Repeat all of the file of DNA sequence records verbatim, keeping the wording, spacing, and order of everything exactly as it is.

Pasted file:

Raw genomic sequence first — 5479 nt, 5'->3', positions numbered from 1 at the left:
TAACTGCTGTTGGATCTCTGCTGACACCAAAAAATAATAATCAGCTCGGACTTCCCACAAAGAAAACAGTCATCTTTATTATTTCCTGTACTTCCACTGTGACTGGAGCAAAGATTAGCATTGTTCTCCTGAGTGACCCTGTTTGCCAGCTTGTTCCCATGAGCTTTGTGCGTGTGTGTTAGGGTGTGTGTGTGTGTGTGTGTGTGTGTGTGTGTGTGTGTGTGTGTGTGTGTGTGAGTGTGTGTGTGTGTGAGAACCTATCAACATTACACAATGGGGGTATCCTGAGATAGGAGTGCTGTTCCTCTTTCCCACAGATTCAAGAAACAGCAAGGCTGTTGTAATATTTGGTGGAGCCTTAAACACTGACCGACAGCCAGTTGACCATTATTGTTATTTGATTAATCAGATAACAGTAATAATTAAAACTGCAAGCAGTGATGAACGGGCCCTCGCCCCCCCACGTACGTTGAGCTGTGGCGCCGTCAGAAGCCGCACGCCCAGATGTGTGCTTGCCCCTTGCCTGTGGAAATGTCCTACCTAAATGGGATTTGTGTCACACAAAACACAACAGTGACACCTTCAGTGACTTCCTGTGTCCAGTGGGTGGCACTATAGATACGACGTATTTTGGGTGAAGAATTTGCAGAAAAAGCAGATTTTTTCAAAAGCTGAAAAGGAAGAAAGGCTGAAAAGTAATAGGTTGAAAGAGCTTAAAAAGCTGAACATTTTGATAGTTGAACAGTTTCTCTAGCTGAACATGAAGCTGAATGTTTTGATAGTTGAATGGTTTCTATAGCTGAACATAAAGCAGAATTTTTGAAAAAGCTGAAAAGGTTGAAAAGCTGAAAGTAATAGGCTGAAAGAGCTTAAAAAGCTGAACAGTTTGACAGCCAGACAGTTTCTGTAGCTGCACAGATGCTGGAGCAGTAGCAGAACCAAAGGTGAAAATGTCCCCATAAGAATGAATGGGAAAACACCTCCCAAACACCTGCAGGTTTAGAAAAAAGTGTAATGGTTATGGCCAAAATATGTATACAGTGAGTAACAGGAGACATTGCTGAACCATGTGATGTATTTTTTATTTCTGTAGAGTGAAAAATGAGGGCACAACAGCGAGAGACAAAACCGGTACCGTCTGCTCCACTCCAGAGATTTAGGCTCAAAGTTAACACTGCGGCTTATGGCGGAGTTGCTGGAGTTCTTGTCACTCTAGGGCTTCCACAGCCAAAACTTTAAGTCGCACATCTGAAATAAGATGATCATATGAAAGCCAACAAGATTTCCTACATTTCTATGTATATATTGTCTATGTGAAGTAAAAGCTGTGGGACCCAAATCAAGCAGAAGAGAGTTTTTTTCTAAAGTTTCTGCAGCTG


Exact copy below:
Raw genomic sequence first — 5479 nt, 5'->3', positions numbered from 1 at the left:
TAACTGCTGTTGGATCTCTGCTGACACCAAAAAATAATAATCAGCTCGGACTTCCCACAAAGAAAACAGTCATCTTTATTATTTCCTGTACTTCCACTGTGACTGGAGCAAAGATTAGCATTGTTCTCCTGAGTGACCCTGTTTGCCAGCTTGTTCCCATGAGCTTTGTGCGTGTGTGTTAGGGTGTGTGTGTGTGTGTGTGTGTGTGTGTGTGTGTGTGTGTGTGTGTGTGTGTGAGTGTGTGTGTGTGTGAGAACCTATCAACATTACACAATGGGGGTATCCTGAGATAGGAGTGCTGTTCCTCTTTCCCACAGATTCAAGAAACAGCAAGGCTGTTGTAATATTTGGTGGAGCCTTAAACACTGACCGACAGCCAGTTGACCATTATTGTTATTTGATTAATCAGATAACAGTAATAATTAAAACTGCAAGCAGTGATGAACGGGCCCTCGCCCCCCCACGTACGTTGAGCTGTGGCGCCGTCAGAAGCCGCACGCCCAGATGTGTGCTTGCCCCTTGCCTGTGGAAATGTCCTACCTAAATGGGATTTGTGTCACACAAAACACAACAGTGACACCTTCAGTGACTTCCTGTGTCCAGTGGGTGGCACTATAGATACGACGTATTTTGGGTGAAGAATTTGCAGAAAAAGCAGATTTTTTCAAAAGCTGAAAAGGAAGAAAGGCTGAAAAGTAATAGGTTGAAAGAGCTTAAAAAGCTGAACATTTTGATAGTTGAACAGTTTCTCTAGCTGAACATGAAGCTGAATGTTTTGATAGTTGAATGGTTTCTATAGCTGAACATAAAGCAGAATTTTTGAAAAAGCTGAAAAGGTTGAAAAGCTGAAAGTAATAGGCTGAAAGAGCTTAAAAAGCTGAACAGTTTGACAGCCAGACAGTTTCTGTAGCTGCACAGATGCTGGAGCAGTAGCAGAACCAAAGGTGAAAATGTCCCCATAAGAATGAATGGGAAAACACCTCCCAAACACCTGCAGGTTTAGAAAAAAGTGTAATGGTTATGGCCAAAATATGTATACAGTGAGTAACAGGAGACATTGCTGAACCATGTGATGTATTTTTTATTTCTGTAGAGTGAAAAATGAGGGCACAACAGCGAGAGACAAAACCGGTACCGTCTGCTCCACTCCAGAGATTTAGGCTCAAAGTTAACACTGCGGCTTATGGCGGAGTTGCTGGAGTTCTTGTCACTCTAGGGCTTCCACAGCCAAAACTTTAAGTCGCACATCTGAAATAAGATGATCATATGAAAGCCAACAAGATTTCCTACATTTCTATGTATATATTGTCTATGTGAAGTAAAAGCTGTGGGACCCAAATCAAGCAGAAGAGAGTTTTTTTCTAAAGTTTCTGCAGCTG